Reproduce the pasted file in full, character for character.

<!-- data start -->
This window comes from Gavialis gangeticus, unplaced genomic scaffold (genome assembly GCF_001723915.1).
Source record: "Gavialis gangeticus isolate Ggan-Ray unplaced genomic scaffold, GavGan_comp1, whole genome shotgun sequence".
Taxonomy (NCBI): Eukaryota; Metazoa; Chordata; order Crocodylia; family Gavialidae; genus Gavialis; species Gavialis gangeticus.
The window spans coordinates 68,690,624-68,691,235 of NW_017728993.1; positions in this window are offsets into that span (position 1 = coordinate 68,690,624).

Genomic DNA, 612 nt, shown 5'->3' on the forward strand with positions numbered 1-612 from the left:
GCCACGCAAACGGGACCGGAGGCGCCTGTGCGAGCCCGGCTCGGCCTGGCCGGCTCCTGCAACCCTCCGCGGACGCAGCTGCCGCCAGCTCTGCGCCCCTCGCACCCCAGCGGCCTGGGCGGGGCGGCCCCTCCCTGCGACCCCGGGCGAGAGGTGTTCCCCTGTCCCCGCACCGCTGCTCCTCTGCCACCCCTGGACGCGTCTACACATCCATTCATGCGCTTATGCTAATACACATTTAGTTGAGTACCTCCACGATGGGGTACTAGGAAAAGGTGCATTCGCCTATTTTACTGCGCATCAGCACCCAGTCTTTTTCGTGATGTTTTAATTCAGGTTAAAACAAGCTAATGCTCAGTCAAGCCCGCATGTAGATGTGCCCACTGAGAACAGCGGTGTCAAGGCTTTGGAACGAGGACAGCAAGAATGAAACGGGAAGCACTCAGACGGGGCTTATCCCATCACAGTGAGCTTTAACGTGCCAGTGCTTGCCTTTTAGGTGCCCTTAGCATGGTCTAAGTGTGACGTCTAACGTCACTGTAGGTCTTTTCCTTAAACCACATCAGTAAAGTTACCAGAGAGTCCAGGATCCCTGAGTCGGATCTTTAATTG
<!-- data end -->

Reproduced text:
This window comes from Gavialis gangeticus, unplaced genomic scaffold (genome assembly GCF_001723915.1).
Source record: "Gavialis gangeticus isolate Ggan-Ray unplaced genomic scaffold, GavGan_comp1, whole genome shotgun sequence".
Taxonomy (NCBI): Eukaryota; Metazoa; Chordata; order Crocodylia; family Gavialidae; genus Gavialis; species Gavialis gangeticus.
The window spans coordinates 68,690,624-68,691,235 of NW_017728993.1; positions in this window are offsets into that span (position 1 = coordinate 68,690,624).

Genomic DNA, 612 nt, shown 5'->3' on the forward strand with positions numbered 1-612 from the left:
GCCACGCAAACGGGACCGGAGGCGCCTGTGCGAGCCCGGCTCGGCCTGGCCGGCTCCTGCAACCCTCCGCGGACGCAGCTGCCGCCAGCTCTGCGCCCCTCGCACCCCAGCGGCCTGGGCGGGGCGGCCCCTCCCTGCGACCCCGGGCGAGAGGTGTTCCCCTGTCCCCGCACCGCTGCTCCTCTGCCACCCCTGGACGCGTCTACACATCCATTCATGCGCTTATGCTAATACACATTTAGTTGAGTACCTCCACGATGGGGTACTAGGAAAAGGTGCATTCGCCTATTTTACTGCGCATCAGCACCCAGTCTTTTTCGTGATGTTTTAATTCAGGTTAAAACAAGCTAATGCTCAGTCAAGCCCGCATGTAGATGTGCCCACTGAGAACAGCGGTGTCAAGGCTTTGGAACGAGGACAGCAAGAATGAAACGGGAAGCACTCAGACGGGGCTTATCCCATCACAGTGAGCTTTAACGTGCCAGTGCTTGCCTTTTAGGTGCCCTTAGCATGGTCTAAGTGTGACGTCTAACGTCACTGTAGGTCTTTTCCTTAAACCACATCAGTAAAGTTACCAGAGAGTCCAGGATCCCTGAGTCGGATCTTTAATTG